When the aforementioned is compounded with the fact that neither really knew the other and that, ultimately, the Christian Crusaders were entering into a territory alien to them and which, historically speaking, they had no territorial claim over, prejudices only deepen. These prejudices color historical accounts, as is amply evidenced in the contrasts which exist between the European and the Muslim accounts of the First Crusade. While there is consensus over historical events, these accounts are markedly different in terms of portrayals/depictions of the other.
Consensus prevails with regard to the history of the first crusades. As Gibb (1950) explains in his article, "The Arabic Sources for the Life of Saladdin," the two most prominent of the recorded eye-witness accounts, those by William of Tyre and Ibn Al Athir, similarly report Christian military victory over the Muslims. Indeed, Ibn Al Athir, as does William of Tyre, writes that when the Crusaders first came to the Arab lands in 1095-1096, they achieved tremendous victories over the Muslims. The Europeans, according to both, overtook several Muslim provinces, such as Toledo, Andalusia and Sicily, extending their armies to invade Antioch and most importantly, Jerusalem (cited in Gibb, 1950). The implication here is that there is agreement over the basic historical facts.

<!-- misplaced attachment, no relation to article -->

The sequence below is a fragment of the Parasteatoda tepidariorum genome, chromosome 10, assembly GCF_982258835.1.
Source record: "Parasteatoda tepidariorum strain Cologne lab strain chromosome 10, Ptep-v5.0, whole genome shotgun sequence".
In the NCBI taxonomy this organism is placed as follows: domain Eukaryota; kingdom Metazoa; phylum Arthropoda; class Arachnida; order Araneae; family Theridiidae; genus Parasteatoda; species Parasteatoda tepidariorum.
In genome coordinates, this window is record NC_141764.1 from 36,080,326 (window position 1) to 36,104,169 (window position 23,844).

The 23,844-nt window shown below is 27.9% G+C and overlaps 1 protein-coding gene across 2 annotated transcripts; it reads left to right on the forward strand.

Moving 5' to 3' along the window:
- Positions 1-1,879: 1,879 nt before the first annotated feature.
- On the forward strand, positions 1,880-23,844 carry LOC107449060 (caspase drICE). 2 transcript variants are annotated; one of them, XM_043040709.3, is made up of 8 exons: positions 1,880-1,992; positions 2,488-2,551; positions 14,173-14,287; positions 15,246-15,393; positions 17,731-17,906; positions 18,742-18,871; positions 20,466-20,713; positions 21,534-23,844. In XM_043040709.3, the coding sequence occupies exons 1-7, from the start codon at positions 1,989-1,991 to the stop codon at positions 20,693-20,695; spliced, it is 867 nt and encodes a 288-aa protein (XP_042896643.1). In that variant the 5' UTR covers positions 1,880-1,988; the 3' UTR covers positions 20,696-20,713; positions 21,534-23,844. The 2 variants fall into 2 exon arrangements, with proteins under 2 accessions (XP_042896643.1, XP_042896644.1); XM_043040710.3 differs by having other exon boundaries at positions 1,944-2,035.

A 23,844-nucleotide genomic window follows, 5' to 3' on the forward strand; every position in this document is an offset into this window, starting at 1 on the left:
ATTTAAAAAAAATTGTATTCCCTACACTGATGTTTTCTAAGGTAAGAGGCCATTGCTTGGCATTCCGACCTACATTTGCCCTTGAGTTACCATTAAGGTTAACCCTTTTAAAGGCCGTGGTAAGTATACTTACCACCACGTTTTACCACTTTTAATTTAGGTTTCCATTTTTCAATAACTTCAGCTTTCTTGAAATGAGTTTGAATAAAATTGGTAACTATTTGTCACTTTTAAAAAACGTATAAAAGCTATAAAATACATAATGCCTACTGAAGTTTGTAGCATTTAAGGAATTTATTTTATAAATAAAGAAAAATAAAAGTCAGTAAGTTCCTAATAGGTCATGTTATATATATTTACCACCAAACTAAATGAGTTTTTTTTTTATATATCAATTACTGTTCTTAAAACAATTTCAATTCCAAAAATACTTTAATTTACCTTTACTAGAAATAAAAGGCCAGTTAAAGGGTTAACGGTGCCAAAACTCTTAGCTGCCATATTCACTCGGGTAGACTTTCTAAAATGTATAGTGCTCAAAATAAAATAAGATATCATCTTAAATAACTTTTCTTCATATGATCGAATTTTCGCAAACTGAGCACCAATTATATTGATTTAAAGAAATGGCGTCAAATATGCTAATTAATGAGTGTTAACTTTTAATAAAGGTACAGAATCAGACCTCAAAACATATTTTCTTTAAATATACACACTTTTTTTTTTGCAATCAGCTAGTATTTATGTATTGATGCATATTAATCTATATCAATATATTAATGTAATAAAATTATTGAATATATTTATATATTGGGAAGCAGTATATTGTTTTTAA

Consensus also prevails over the reasons for the Muslim defeat and European victory. As is evident from Amin Maalouf's (2001) account of the Crusades as recorded and reported by Muslim historians, Arab defeat was an outcome, not just of petty rivalry among various Arab leaders and factions, but of the Crusaders' utter and unshakable conviction that they were doing the work of God. This belief propelled the Crusaders towards victory, while lack of cohesion among the Muslims quite effectively determined their defeat (Maalouf, 2001). The Arab and European accounts of the Fall of Jerusalem do not differ much in this respect.
The above identified similarities should not obscure the fact that there are marked differences between the two accounts, especially with regard to depictions of the other. A reading of Ibn Al Athir's account of the encounter evidences the extent to which the other' was perceived of in terms of prejudiced stereotypes (cited in Gabrielli, 1984). For example, Usama's account of "Frankish Medicine," expresses the idea that, irrespective of Christian victories, the Crusaders had neither civilization nor knowledge. Indeed, Usama claims that European doctors killed, rather than cured, their patients practicing a form of medicine that had little to do with scientific knowledge (cited in Gabrielli, 1984). Other eyewitness accounts advance Usama's perceptions of the Crusaders as an ignorant and uncivilized people through unflattering descriptions of their lifestyles, style of eating and personal hygiene (Gabrielli, 1984). Indeed, it would hardly be an exaggeration were one to assert that Muslim eyewitness accounts of the encounter tend towards the portrayal of others as uncivilized savages.
Interestingly, Christian accounts of the encounter tend towards a similarly unflattering description. This is amply evidenced in Mansses II's congratulatory letter to the Crusaders. Within the context of this letter, the victory is applauded in terms that speak of religious conflict and an